As Papua New Guinea prepares to give the go-ahead to Canadian mining company Nautilus Minerals to dredge its coastal seabed for minerals, critics say environmental assessments have been inadequate, local objections ignored and new species of life could be extinct before they have even been discovered.
Some scientists believe deep-sea hydrothermal vents systems may be where life first evolved on earth – but it was perhaps only a matter of time before mining the deep seas took off.
The idea of digging up the seabed one mile beneath the ocean surface to extract mineral-rich deposits such as copper and zinc first emerged in the 1960s. An initial flurry of interest in the 1970s was put off by low metal prices and UN regulations that exist on exploiting resources in international waters.
But with rising demand from China and India for rare earth metals like copper, and deep-sea surveys having now found concentrations of minerals four to five times those on land, it has returned but this time in the ‘unregulated’ territorial waters of PNG, conveniently close to the Asian markets.
Ecologists say the PNG government is allowing Nautilus to go ahead with the first ever commercial deep-sea mining project without properly considering the environmental impacts or local opposition. Nautilus investors include the mining giant Anglo-American which is ignoring indigenous opposition to a gold and copper mine in Alaska.
CRADLE OF LIFE ON EARTH
As well as being metal-rich, the volcanogenic hydrothermal deposits which Nautilus plans to mine are home to a unique ecosystem that is still largely unknown to scientists since being discovered in the late 1970s.
Initially, the deep sea was thought to be full of soft sediment and little else but the discovery of hydrothermal vents on the seabed, which produce the deposits, revealed a completely novel ecosystem, unreliant on photosynthesis.
‘It’s the cradle of life on earth,’ explains Dr Rod Fujita from the Environmental Defense Fund and author of studies looking into deep-sea mining, ‘and the only one that does not depend on sunlight. There are species there that are found nowhere else on earth. It’s not like any land habitats we are used to; in fact you have to have your perspective altered to appreciate this deep-sea world,’ he says.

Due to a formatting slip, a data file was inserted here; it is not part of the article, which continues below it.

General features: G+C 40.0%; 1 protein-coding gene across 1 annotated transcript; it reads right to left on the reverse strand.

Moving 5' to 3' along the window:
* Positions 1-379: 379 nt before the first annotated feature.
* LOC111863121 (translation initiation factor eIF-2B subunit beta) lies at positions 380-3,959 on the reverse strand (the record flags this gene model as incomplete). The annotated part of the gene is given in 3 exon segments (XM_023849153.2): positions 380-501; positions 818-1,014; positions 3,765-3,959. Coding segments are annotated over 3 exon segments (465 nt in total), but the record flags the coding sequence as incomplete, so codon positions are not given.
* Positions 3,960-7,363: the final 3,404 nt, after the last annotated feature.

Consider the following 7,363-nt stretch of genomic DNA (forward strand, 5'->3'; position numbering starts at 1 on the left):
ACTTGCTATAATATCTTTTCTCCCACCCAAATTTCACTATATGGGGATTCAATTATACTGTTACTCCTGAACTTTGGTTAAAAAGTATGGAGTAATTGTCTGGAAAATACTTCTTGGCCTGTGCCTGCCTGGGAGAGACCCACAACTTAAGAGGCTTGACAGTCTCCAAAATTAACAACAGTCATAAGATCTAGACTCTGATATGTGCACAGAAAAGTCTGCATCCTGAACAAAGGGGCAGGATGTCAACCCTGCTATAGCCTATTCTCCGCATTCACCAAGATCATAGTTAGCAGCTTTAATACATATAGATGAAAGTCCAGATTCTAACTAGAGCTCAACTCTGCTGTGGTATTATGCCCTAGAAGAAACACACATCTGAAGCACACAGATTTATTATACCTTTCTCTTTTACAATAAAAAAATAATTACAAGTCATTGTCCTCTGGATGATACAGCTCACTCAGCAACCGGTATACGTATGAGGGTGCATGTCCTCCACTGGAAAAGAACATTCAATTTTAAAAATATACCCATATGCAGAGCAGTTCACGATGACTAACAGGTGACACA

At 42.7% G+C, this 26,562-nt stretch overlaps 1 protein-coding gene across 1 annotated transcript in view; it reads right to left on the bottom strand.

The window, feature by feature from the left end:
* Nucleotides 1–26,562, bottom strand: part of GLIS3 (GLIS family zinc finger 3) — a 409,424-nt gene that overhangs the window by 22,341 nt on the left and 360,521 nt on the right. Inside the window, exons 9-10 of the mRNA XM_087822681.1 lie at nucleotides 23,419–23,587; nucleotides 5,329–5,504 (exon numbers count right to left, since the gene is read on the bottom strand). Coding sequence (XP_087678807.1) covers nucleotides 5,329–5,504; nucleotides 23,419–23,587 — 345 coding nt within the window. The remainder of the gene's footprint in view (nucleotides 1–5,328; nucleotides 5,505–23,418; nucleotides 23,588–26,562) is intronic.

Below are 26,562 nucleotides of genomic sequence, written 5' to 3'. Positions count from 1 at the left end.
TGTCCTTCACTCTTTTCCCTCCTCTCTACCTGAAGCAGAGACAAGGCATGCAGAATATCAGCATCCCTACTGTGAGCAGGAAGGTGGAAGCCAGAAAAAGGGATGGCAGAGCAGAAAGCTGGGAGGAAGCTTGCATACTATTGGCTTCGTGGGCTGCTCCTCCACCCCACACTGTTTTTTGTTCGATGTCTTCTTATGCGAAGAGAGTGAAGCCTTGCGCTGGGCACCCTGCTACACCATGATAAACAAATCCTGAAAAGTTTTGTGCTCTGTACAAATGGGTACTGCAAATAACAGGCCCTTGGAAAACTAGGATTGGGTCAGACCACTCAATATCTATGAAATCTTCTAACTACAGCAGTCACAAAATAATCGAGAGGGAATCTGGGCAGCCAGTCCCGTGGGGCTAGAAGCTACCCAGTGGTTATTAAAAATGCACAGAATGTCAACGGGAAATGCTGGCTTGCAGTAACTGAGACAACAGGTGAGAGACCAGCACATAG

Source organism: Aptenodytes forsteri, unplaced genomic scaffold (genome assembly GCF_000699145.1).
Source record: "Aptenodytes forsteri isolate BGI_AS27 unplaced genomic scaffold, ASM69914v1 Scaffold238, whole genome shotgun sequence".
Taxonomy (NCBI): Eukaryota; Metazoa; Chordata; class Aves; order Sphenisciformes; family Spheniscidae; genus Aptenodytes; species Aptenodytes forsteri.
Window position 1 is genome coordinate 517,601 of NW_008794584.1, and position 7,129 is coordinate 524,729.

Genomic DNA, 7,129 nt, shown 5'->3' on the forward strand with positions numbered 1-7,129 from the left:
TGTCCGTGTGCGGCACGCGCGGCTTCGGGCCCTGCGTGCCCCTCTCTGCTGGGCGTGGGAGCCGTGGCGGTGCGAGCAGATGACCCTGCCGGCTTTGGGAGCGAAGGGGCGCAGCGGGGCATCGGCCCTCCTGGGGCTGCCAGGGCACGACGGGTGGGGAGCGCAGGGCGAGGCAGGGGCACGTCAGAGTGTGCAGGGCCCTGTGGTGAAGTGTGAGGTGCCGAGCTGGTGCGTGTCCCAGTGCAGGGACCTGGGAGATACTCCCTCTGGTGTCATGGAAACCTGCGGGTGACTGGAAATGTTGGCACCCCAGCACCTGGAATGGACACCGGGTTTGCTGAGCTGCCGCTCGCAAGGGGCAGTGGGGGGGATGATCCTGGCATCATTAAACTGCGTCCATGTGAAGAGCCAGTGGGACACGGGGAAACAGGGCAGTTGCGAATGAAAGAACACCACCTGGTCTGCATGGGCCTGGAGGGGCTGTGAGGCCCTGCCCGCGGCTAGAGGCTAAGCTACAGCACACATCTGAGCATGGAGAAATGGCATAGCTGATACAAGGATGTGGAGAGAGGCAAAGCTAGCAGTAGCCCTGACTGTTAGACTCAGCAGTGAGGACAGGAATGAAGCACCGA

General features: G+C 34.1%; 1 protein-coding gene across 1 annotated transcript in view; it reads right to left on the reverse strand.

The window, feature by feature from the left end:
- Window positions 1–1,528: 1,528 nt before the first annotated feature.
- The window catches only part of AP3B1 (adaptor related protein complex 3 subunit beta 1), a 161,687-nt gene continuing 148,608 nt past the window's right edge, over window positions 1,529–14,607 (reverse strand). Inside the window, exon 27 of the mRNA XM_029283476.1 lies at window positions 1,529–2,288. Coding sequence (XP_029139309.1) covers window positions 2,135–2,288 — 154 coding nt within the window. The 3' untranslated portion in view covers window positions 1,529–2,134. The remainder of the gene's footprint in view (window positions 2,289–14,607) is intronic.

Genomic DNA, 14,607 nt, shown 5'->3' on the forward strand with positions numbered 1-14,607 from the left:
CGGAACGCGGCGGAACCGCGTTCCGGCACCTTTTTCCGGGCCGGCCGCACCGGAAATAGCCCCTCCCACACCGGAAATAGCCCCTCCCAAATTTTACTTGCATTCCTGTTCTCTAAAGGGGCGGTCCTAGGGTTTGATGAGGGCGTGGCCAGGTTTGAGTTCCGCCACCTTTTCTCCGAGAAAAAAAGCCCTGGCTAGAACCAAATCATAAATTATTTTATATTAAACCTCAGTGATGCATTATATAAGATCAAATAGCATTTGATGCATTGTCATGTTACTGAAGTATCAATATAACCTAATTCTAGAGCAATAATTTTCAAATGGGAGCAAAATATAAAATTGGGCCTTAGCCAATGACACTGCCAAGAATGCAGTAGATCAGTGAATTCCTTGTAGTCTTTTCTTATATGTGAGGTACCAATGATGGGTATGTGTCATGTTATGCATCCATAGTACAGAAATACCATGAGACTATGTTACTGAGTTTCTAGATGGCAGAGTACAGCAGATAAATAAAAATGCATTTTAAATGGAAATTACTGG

The mining process in PNG will take the top 20-30m off the seabed at a depth of 1,500m and lift it up to the surface before transferring it by barge to processing sites on land.
‘You will destroy fauna just by lifting the land,’ says deep-sea ecologist Professor Paul Tyler, from the National Oceanography Centre at Southampton University. ‘It is possible you might mine at a distance [from the hydrothermal vents] but by mining close by you will affect the flow and the vents might switch off and then all the animals die – you lose a huge biomass.’
‘FLIMSY’ ENVIRONMENTAL REPORT
Nautilus has attempted to fend off these criticisms by publishing an environment assessment, co-produced by a respected deep-sea biologist Dr Cindy Van Dover. In it they admit the impact to vents and seafloor habitats will ‘inevitably be severe at the site scale’ and that they will take ‘many years’ to recover.
However, other ecologists say the assessment is ‘flimsy’ and fails to give a full account of the potential damage mining will cause.
Professor Richard Steiner, from the University of Alaska cites the incompleteness of classification of species found at the sites and an inadequate assessment of the risks associated with sediment and waste rock disposal. He also cites the effects of increased light and noise in the deep ocean environment and the toxicity of the dewatering plume [the process of removing water from the mined deposits] to deep-sea organisms, which will not be able to differentiate between food and junk sediment.
Of particular concern are the hundreds of thousands of tonnes of waste that will be produced by the mining process, which Steiner compares to that of a ‘giant underwater tractor’ and which will be pumped onto deeper seabeds nearby. Dr Fujita said the physics of water as well as weather and currents made it difficult to predict or contain any spill and that deep-sea mining had the capacity to produce pollution that could travel across into international waters.